Frailty Makes Minor Surgeries “High Risk”

Frailty Makes Minor Surgeries “High Risk”
New findings tie frailty to broadly higher post-operative mortalities.

Patients with frailty are known to have higher risk for postoperative mortality and complications. However, past research on frailty has largely focused on small groups undergoing high-risk procedures.

A new study suggests even a minor surgery such as laparoscopic cholecystectomy (minimally invasive gallbladder removal) can prove to be a high-risk or fatal procedure for frail patients. In a landmark research project published in JAMA Surgery, investigators from leading U.S. academic medical centers and Veterans Health Administration (VHA) hospitals evaluated the records of 432,828 patients and included a range of procedures grouped according to operative stress.

“Frail patients have alarmingly high rates of postoperative death, no matter how minor the surgical procedure.”

“What we learned in this study is that frail patients have alarmingly high rates of postoperative death, no matter how minor the surgical procedure,” said lead author Myrick “Ricky” Shinall Jr., M.D., an assistant professor and general surgeon at Vanderbilt University Medical Center. “Our data indicate that there are no ‘low risk’ procedures among frail patients.”

Measuring Frailty’s Impact

Frailty is typically measured before surgery by a clinical tool known as the Risk Analysis Index (RAI), which assesses factors such as unintentional weight loss, shortness of breath, weakness, and difficulties with daily activities like walking, eating or bathing. Because no tool to consistently measure operative stress existed, an Operative Stress Score (OSS) was created by the study investigators.

The retrospective cohort included patients in the Veterans Administration Surgical Quality Improvement Program (VASQIP) database who underwent a non-cardiac surgical procedure at VHA hospitals and had information available on vital status at one year postoperatively. Using the OSS, surgical procedures were stratified into five categories of physiologic stress. Postoperative mortality was assessed at 30, 90, and 180 days.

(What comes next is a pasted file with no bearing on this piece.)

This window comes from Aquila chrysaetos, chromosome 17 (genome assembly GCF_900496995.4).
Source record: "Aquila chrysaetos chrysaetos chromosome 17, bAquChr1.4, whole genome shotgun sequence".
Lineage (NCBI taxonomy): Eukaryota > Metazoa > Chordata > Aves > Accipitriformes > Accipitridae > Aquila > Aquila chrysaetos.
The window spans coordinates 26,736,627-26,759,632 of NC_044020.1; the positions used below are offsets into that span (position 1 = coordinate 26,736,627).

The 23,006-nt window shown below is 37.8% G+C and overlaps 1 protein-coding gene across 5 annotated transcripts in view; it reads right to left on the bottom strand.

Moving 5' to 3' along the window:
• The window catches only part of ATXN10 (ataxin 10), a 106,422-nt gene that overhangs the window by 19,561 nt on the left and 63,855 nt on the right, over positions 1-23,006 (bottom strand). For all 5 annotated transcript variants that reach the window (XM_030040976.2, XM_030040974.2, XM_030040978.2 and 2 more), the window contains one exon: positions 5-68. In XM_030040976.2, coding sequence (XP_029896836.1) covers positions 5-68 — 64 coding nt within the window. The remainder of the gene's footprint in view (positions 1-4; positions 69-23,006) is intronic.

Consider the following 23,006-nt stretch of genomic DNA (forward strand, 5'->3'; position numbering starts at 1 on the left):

Increased Mortality for Frail Patients

Among the patients included, 8.5% were classified as frail and 2.1% were very frail. The 30-day mortality rates for frail patients undergoing the lowest stress operations and moderate stress operations were 1.55% and 5.13%, both exceeding the 1% mortality rate used to define high-risk surgery. For very frail patients, 30-day mortality rates after the lowest and moderate-stress procedures were even higher at 10.34% and 18.74%. For frail and very frail patients, mortality continued to rise at 90 days and 180 days after surgery, reaching as high as 43% for very frail patients 180 days after moderate-stress operations.

“A laparoscopic cholecystectomy is one of the most common operations I do as a general surgeon, and this has really given me pause to think that for frail to very frail patients — about 10% of our sample — this is a big deal,” said Shinall.

Pre-Surgical Frailty Screenings

Shinall thinks it is worth assessing every patient to determine if they are frail before a procedure is ever scheduled. “The majority of surgeries performed at hospitals are those that cause moderate operative stress, and all procedures at ambulatory surgical centers can be expected to have a low mortality risk. However, clinicians may spend little time considering whether or not their patients can actually endure the stress of surgery,” he said.

“Pre-surgical frailty screenings should be done universally.”

“Our findings led us to recommend that pre-surgical frailty screenings should be done universally, even for procedures known to cause low to moderate physiological stress,” said corresponding author Daniel Hall, M.D., staff surgeon at the Veterans Affairs Pittsburgh Healthcare System and core investigator at the VA Center for Health Equity Research and Promotion. “Frail patients and their families should be counseled about the greater risk of undergoing even minor surgery.”